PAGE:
The Mystery Of Guided By Voices

Why can't one of the best rock bands on the planet get a break?

(Editor's Note: The "Sunday Morning" essay is a personal opinion

piece and does not reflect the views of SonicNet Inc., or its affiliated

companies.)

Editorial Director Michael Goldberg writes:

When I heard that the former leader of '80s new-wave band the Cars was

producing the new Guided by Voices album, I breathed a sigh of relief.

With Ric Ocasek at the helm, how could GBV fail to finally achieve the

success they have long deserved?

After all, Ocasek helped Weezer, among others, create hit albums.

Yet weeks after the release of the amazing Do the Collapse, the

CD still has not broken into the Billboard 200 albums chart.

Guided by Voices make quirky pop music in the tradition of '60s bands

like the Beatles and the Beach Boys, '70s power-pop cult heroes like Big

Star and the Flamin' Groovies, and are peers of (and influences on) '90s

lo-fi wizards such as Apples in Stereo and Olivia Tremor Control.

Led by Robert Pollard — a former school teacher with a robust thirst

for beer who lives in Dayton, Ohio — Guided by Voices have had a

shifting cast of musicians, but their album-to-album consistency confirms

that Pollard is the group's creative mastermind.

There is a mind-blowing beauty to the work of Guided by Voices, and the

new album is the kind of masterpiece that compels you to play it over

and over and over. Songs such as the oughta-be-a-hit opening track,

"Teenage FBI" (RealAudio

excerpt), the heartbreaking ballad "Hold On Hope"

(RealAudio

excerpt), the addictive pop-grunge rocker "Much Better Mr.

Buckles" (RealAudio

excerpt) and the guitars-a-blazin' "Strumpet Eye" get better

with each listen.

Guided by Voices initially caught the attention of critics, including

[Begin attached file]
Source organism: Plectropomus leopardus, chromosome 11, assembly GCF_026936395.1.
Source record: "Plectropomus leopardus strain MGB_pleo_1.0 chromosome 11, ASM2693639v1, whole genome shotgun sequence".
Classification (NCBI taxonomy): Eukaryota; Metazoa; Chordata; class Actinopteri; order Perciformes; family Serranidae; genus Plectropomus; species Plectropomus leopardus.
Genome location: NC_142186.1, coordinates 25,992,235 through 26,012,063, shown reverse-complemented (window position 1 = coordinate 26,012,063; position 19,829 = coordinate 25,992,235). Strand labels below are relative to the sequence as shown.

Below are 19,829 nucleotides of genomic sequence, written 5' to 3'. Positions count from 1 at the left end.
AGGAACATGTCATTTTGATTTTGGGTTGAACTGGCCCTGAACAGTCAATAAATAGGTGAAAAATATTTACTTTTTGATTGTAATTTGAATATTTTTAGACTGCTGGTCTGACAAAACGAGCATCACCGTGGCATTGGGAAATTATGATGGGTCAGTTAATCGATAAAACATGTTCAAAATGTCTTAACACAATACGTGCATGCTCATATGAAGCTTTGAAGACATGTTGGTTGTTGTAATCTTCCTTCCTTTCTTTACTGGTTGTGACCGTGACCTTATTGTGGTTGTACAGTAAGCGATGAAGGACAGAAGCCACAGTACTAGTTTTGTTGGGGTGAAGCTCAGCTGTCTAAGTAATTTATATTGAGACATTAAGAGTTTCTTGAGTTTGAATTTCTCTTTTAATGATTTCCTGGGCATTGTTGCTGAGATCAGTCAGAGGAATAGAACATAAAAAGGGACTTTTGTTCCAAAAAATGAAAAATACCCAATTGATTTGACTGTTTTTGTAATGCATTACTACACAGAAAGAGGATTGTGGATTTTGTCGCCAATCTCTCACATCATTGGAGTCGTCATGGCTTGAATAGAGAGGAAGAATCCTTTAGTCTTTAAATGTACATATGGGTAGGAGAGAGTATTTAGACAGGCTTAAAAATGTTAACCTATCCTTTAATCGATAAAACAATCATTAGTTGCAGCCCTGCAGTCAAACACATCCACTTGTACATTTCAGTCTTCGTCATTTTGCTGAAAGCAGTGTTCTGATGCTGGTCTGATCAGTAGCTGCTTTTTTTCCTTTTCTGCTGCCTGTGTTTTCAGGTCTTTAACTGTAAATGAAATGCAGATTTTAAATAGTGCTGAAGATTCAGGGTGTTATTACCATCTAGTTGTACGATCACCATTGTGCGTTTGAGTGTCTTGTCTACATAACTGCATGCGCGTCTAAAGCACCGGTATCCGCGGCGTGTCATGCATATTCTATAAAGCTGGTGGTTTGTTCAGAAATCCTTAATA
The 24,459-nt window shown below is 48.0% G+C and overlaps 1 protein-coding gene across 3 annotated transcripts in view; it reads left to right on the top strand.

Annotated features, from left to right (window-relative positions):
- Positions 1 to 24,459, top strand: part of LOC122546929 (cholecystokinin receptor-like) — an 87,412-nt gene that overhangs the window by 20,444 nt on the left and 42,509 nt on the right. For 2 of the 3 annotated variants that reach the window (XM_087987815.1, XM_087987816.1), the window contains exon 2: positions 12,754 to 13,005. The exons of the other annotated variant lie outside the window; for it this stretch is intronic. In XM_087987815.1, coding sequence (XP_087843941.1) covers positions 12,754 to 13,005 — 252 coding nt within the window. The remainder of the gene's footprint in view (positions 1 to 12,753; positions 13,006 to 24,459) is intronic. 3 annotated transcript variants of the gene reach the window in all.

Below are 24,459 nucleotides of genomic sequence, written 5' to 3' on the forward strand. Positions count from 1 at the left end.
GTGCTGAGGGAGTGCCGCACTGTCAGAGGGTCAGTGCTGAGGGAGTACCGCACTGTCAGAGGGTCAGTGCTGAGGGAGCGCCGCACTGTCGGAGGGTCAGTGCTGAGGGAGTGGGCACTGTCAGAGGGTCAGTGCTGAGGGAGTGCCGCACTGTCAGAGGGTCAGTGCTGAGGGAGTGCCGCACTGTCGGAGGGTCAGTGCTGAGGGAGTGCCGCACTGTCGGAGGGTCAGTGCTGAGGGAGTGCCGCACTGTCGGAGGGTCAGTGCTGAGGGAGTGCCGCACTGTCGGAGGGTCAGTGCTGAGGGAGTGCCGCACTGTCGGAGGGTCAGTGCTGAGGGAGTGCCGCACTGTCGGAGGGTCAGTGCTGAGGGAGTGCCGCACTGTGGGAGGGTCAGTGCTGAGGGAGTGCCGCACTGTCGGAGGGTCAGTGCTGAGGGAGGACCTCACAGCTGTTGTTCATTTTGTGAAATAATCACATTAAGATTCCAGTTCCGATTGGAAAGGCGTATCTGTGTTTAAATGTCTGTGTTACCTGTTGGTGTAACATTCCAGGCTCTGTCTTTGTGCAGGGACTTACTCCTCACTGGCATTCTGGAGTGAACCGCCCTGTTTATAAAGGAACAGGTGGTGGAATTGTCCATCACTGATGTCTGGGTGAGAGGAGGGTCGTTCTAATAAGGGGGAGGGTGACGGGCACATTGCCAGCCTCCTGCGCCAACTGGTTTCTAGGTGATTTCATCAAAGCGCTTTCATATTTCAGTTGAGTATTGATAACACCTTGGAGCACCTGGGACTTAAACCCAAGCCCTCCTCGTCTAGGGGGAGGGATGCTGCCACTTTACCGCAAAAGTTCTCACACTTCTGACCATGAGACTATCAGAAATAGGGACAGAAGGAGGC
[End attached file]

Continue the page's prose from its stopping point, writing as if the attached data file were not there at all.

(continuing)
former SonicNet album reviews editor Michael Azerrad, who were taken

both by the group's sound and by their lo-fi aesthetic. Early albums up

through the breakthrough Bee Thousand (1994) were recorded on

primitive four-track and eight-track recorders.

By using lo-fi equipment, the group created a sound that seemed to have

reached us after crossing galaxies: distant, remote and, at times, hard

to make out — an elusive something found as one was searching the

radio dial late at night, zeroing in on a faint sonic gem coming through

between two stronger stations.

As we found out more about GBV, we learned that it was necessity, not

aesthetic choice, initially, that accounted for the lo-fi recordings.

And as time went on, it became clear that Pollard was ready, willing and

able to enter a big-time recording studio and make aurally Technicolor

albums.

After experiments with producers that included a record partially

produced by Steve Albini and former Pixies member/ Breeders leader Kim

Deal, Pollard has found his perfect match in Ocasek. While some hear

new-wave production touches, I just hear an album that renews my faith

in the magic of rock 'n' roll.

At a time when the charts continue to be dominated by slop like LFO's

"Summer Girls" and former Mouseketeer Christina Aguilera's "Genie in a

Bottle," Guided by Voices take the high road. For all I know, Pollard

thinks he's compromising by working with a known hit-maker such as Ocasek

and filling the album with gorgeous hooks.

But I've never felt that an artist's intentions have anything to do with

whether what they produce is art or junk. I'm sure Dan Fogelberg thinks

he's a sensitive artist. But he's not. His lyrics are Hallmark greeting

cards set to maudlin jingles.

In the '50s, James Brown went into the recording studio to cut hits; what

he came out with was art that has withstood the test of time. Oh yeah,

and his art topped the charts, too.

These are dark times, and this year has seen brilliant album after

brilliant album come out, only to vanish without making so much as a

blip on the commercial radar screen — check Sparklehorse, check

Flaming Lips, check Sleater-Kinney.

I wish things were different for those bands, and for Guided by Voices.

The second-to-last track of Do the Collapse is titled "Picture

Me Big Time" (RealAudio

excerpt). Yeah, baby!